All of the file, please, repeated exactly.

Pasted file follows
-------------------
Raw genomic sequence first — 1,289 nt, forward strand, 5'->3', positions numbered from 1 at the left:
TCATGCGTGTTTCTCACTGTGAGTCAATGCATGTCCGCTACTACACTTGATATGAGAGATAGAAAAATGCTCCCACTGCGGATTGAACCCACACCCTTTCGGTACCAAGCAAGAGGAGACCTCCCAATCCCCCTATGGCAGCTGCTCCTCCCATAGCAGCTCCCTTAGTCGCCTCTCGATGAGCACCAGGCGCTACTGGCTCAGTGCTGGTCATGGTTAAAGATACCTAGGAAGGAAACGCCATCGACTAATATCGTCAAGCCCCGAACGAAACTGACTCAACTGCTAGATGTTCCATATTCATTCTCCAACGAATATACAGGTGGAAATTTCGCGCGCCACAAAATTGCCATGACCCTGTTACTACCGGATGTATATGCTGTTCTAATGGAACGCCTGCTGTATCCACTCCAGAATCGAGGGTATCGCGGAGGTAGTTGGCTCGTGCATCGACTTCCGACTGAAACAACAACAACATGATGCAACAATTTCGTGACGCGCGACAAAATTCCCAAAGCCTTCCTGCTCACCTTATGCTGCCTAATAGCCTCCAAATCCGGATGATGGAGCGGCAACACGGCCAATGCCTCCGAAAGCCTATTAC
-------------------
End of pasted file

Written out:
Raw genomic sequence first — 1,289 nt, forward strand, 5'->3', positions numbered from 1 at the left:
TCATGCGTGTTTCTCACTGTGAGTCAATGCATGTCCGCTACTACACTTGATATGAGAGATAGAAAAATGCTCCCACTGCGGATTGAACCCACACCCTTTCGGTACCAAGCAAGAGGAGACCTCCCAATCCCCCTATGGCAGCTGCTCCTCCCATAGCAGCTCCCTTAGTCGCCTCTCGATGAGCACCAGGCGCTACTGGCTCAGTGCTGGTCATGGTTAAAGATACCTAGGAAGGAAACGCCATCGACTAATATCGTCAAGCCCCGAACGAAACTGACTCAACTGCTAGATGTTCCATATTCATTCTCCAACGAATATACAGGTGGAAATTTCGCGCGCCACAAAATTGCCATGACCCTGTTACTACCGGATGTATATGCTGTTCTAATGGAACGCCTGCTGTATCCACTCCAGAATCGAGGGTATCGCGGAGGTAGTTGGCTCGTGCATCGACTTCCGACTGAAACAACAACAACATGATGCAACAATTTCGTGACGCGCGACAAAATTCCCAAAGCCTTCCTGCTCACCTTATGCTGCCTAATAGCCTCCAAATCCGGATGATGGAGCGGCAACACGGCCAATGCCTCCGAAAGCCTATTAC